I feel pretty good about having this in constant time, but I can do just one more better. I’m currently calling count_substring_length() twice- once in the read_substring() to malloc the right amount, and again in read() to jump ahead the right amount after reading a substring in. Why not just save that value somewhere so I only have to count once?

int current_substring_length = 0;
char *read_substring(char *s) {
    current_substring_length = count_substring_length(s);
    char *out = malloc(current_substring_length);
    for (int i = 0; i < current_substring_length; i++) {
        out[i] = s[i];
    }
    out[current_substring_length] = '\0';
    return out;
};

And then in the read function:

C * read(char **s) {
    switch(**s) {
        case '\0': case ')':
            (*s)++;
            return &nil;
        case ' ': case '\n':
            (*s)++;
            return read(s);
        case '(':
            (*s)++;
            return makecell(LIST, (union V){.list = read(s)}, read(s));
        default: {
             char *label_val = read_substring(*s);
             (*s) += current_substring_length;
             //           HERE ^
             return makecell(LABEL, (union V){.label = label_val}, read(s));
        }
    }
}

Now I’ve saved a whole iteration and only need to look at each char a maximum of two times! This can really add up. I don’t think I can go any lower than that- the initial lookahead is necessary to malloc appropriately, and I’d have to reallocate any temporary buffer that I might use to try and get around that, which would likely take more time to computer (and be more error prone!) than just looking ahead for the number on each substring.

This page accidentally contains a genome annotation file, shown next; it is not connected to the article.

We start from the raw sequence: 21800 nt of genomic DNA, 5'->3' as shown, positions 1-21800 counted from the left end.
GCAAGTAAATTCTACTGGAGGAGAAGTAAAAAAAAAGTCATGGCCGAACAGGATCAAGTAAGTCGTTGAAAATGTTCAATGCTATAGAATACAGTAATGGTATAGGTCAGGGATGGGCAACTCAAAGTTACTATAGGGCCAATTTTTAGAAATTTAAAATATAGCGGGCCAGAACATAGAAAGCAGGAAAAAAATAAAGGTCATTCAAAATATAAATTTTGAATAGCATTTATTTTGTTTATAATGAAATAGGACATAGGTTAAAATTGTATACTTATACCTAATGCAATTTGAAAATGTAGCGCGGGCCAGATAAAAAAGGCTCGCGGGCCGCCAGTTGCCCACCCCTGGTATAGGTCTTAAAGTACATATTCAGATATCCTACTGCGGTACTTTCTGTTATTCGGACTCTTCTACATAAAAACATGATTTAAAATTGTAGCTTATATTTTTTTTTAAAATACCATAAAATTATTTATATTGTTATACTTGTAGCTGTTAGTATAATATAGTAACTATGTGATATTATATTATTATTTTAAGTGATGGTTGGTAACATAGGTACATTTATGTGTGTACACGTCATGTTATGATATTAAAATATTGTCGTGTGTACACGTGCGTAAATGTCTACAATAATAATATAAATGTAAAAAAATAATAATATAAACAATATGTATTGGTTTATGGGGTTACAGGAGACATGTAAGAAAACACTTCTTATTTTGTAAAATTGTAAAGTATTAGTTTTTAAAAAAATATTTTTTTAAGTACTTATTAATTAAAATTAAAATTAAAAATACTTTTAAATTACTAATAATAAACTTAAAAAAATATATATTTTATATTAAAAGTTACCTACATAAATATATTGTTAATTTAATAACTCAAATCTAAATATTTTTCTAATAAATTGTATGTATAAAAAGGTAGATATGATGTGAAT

But wait there’s even more!

I am operating on the very same pointer that I have a pointer to in the read() function… why can’t I use the same trick to get rid the global var that holds the substring length? Spoiler alert I totally can.

char *read_substring(char **s) {
    int current_substring_length = count_substring_length(*s);
    char *out = malloc(current_substring_length);
    for (int i = 0; i < current_substring_length; i++) {
        out[i] = **s;
        (*s)++;
    }
    out[current_substring_length] = '\0';
    return out;
};

I still have to pass a copy of the pointer into count_substring_length(), and it’s good to assign the current_substring_length to a local var, so I only have to count the length once for both the malloc and the for loop, but now when I increment the pointer with (*s)++, I am affecting the global state of that pointer. This means that I can remove the addition of current_substring_length in the main read() function.

C * read(char **s) {
    switch(**s) {
        case '\0': case ')':
            (*s)++;
            return &nil;
        case ' ': case '\n':
            (*s)++;
            return read(s);
        case '(':
            (*s)++;
            return makecell(LIST, (V){.list = read(s)}, read(s));
        default: {
            return makecell(LABEL, (V){read_substring(s)}, read(s));
        }
    }
}

Now every call to read() and read_substring() increments the global pointer as much as it needs to as soon as it can. I have a lot less global state to think about and don’t have to worry about passing that information through all these recursive calls!